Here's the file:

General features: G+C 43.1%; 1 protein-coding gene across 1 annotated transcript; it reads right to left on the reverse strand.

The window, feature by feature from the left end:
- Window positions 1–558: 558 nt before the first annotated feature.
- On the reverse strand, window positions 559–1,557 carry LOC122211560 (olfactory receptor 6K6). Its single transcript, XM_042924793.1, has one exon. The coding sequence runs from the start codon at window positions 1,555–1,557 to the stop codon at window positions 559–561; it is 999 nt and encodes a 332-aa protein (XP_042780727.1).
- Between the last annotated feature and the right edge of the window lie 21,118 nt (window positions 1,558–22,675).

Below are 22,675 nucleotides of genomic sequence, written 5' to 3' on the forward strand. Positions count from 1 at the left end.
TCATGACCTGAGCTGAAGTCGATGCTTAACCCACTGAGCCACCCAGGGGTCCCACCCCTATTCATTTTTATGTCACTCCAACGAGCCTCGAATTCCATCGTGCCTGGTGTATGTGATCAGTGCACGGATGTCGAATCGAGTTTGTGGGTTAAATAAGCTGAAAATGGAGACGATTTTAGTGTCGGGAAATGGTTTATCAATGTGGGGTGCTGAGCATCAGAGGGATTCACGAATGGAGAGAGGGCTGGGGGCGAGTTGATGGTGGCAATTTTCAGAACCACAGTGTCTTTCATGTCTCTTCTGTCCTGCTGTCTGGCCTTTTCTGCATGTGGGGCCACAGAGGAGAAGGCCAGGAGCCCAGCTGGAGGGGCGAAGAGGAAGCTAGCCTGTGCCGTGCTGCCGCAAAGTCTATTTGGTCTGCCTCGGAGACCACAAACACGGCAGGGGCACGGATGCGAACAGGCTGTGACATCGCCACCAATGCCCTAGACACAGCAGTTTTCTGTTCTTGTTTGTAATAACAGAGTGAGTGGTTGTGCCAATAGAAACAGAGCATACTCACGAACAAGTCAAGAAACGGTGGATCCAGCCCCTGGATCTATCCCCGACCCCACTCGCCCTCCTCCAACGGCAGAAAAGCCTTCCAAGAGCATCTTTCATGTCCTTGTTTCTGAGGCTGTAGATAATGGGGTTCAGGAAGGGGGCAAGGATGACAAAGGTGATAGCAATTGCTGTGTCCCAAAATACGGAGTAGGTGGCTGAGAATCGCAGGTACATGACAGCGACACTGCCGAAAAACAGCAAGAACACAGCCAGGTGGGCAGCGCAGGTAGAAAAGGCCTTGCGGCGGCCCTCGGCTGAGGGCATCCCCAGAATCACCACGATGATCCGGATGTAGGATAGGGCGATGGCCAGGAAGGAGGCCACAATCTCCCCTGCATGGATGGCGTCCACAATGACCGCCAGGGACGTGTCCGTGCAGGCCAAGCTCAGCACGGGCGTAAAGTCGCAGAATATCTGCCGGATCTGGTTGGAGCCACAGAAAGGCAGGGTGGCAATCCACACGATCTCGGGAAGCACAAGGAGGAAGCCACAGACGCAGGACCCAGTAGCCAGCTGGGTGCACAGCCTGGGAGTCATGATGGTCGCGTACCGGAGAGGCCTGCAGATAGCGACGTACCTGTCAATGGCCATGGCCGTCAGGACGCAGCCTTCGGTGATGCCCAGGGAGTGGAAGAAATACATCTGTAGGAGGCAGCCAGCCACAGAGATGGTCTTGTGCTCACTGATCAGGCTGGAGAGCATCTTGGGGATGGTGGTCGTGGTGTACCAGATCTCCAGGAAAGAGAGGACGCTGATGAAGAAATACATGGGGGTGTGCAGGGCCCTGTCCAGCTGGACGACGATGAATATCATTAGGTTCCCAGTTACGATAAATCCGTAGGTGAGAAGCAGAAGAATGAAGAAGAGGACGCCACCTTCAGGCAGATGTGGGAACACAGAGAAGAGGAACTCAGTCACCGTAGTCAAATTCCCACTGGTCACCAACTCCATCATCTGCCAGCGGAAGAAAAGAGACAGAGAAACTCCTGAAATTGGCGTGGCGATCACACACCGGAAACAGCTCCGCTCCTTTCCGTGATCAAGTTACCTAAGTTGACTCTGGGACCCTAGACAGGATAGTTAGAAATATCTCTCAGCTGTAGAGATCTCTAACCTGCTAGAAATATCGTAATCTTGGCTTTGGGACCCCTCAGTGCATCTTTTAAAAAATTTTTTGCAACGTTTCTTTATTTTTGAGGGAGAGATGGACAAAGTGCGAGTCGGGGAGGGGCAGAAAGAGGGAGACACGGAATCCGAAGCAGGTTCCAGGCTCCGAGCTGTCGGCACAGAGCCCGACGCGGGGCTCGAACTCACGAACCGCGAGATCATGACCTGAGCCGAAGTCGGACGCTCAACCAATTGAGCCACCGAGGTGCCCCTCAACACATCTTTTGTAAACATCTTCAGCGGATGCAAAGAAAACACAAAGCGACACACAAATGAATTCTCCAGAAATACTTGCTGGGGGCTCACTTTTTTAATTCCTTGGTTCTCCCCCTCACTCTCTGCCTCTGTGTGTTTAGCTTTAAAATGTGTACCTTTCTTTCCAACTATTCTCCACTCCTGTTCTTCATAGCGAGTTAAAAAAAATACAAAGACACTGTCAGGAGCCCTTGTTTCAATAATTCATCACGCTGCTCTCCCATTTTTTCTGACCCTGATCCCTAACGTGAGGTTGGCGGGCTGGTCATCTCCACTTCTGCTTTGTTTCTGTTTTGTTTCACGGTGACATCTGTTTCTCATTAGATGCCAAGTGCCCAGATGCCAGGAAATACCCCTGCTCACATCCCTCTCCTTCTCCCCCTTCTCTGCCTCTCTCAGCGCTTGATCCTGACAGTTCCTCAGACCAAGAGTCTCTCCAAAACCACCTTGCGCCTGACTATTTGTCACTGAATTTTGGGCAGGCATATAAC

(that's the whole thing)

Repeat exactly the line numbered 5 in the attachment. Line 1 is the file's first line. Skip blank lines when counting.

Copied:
- Between the last annotated feature and the right edge of the window lie 21,118 nt (window positions 1,558–22,675).